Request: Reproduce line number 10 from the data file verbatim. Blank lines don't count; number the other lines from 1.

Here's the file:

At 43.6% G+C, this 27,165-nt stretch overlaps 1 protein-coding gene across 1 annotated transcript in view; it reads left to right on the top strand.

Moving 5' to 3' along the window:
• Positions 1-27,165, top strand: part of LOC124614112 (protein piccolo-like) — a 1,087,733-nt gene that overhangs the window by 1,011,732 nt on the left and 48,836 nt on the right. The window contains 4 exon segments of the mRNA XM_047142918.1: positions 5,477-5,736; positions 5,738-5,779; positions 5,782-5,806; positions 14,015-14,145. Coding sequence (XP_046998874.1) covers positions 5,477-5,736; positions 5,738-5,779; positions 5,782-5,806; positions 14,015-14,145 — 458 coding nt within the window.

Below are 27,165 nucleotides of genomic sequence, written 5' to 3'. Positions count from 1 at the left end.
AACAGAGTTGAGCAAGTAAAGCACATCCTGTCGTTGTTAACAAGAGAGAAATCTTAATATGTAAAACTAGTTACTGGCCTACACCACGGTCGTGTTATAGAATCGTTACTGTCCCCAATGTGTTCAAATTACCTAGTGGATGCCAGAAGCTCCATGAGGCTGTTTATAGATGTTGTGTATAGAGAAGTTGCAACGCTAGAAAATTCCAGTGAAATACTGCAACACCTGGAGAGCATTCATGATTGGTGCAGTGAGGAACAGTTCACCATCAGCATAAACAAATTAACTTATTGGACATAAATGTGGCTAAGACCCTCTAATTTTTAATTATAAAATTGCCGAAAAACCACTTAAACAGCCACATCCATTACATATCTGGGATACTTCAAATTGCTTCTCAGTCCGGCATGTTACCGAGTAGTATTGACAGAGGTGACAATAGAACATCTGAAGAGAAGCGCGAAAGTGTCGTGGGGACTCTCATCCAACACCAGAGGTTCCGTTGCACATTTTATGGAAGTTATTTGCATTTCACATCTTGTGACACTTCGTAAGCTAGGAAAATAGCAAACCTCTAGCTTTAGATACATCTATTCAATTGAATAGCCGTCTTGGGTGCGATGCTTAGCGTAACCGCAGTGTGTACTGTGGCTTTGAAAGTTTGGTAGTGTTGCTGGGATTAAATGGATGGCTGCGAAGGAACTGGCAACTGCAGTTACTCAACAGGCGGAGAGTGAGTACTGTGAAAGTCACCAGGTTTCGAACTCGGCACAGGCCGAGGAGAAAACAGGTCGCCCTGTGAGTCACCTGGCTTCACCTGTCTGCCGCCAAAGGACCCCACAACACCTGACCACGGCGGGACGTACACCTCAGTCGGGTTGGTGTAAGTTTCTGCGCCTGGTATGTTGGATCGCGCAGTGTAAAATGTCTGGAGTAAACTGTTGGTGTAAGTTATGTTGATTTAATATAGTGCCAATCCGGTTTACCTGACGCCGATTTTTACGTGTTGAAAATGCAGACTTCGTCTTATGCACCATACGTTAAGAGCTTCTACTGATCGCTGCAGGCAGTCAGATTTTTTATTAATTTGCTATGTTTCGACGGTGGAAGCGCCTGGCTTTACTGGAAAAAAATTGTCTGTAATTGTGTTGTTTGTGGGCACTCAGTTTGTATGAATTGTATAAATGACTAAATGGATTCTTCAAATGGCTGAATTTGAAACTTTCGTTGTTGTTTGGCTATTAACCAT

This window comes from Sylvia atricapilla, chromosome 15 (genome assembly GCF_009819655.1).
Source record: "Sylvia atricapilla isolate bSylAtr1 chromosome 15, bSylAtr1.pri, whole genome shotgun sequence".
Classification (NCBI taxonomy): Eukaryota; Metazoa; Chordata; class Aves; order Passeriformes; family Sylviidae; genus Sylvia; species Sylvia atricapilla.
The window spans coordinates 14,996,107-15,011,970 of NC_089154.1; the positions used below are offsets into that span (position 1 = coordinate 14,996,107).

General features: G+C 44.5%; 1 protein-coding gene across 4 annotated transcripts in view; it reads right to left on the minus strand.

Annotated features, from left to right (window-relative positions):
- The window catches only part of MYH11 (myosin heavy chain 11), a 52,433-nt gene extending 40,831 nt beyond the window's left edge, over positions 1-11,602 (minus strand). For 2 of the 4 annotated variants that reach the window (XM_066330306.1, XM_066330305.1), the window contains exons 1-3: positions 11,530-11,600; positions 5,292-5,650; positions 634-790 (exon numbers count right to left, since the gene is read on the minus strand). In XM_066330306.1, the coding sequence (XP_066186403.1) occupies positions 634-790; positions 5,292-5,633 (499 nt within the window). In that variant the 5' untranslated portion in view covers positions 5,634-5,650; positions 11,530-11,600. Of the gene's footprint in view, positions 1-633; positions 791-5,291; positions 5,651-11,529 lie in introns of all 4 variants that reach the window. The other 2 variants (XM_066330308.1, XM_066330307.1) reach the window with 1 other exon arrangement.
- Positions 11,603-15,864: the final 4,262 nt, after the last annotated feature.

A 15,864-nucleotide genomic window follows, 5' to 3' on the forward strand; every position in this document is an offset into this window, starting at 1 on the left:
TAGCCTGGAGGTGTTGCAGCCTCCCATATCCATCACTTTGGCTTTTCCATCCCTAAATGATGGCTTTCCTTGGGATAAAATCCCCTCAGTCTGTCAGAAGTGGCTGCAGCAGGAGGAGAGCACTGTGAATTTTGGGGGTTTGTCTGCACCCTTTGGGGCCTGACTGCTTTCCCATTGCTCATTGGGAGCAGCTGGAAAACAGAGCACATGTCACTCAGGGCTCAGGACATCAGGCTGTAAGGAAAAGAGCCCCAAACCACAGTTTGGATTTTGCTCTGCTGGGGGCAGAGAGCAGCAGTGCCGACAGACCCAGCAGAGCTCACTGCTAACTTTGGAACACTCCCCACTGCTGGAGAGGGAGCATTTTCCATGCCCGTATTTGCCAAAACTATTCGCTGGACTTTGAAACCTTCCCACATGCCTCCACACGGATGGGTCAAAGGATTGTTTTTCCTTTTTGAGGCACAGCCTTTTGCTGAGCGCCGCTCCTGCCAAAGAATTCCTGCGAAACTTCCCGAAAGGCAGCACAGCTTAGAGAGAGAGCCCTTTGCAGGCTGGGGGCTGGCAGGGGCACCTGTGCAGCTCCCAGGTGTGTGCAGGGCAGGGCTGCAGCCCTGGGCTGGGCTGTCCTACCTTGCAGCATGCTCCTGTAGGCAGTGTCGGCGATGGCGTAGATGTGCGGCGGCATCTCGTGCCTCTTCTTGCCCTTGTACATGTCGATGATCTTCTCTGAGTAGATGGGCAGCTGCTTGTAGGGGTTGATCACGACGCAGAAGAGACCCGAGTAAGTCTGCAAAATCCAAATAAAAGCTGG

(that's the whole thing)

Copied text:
General features: G+C 44.5%; 1 protein-coding gene across 4 annotated transcripts in view; it reads right to left on the minus strand.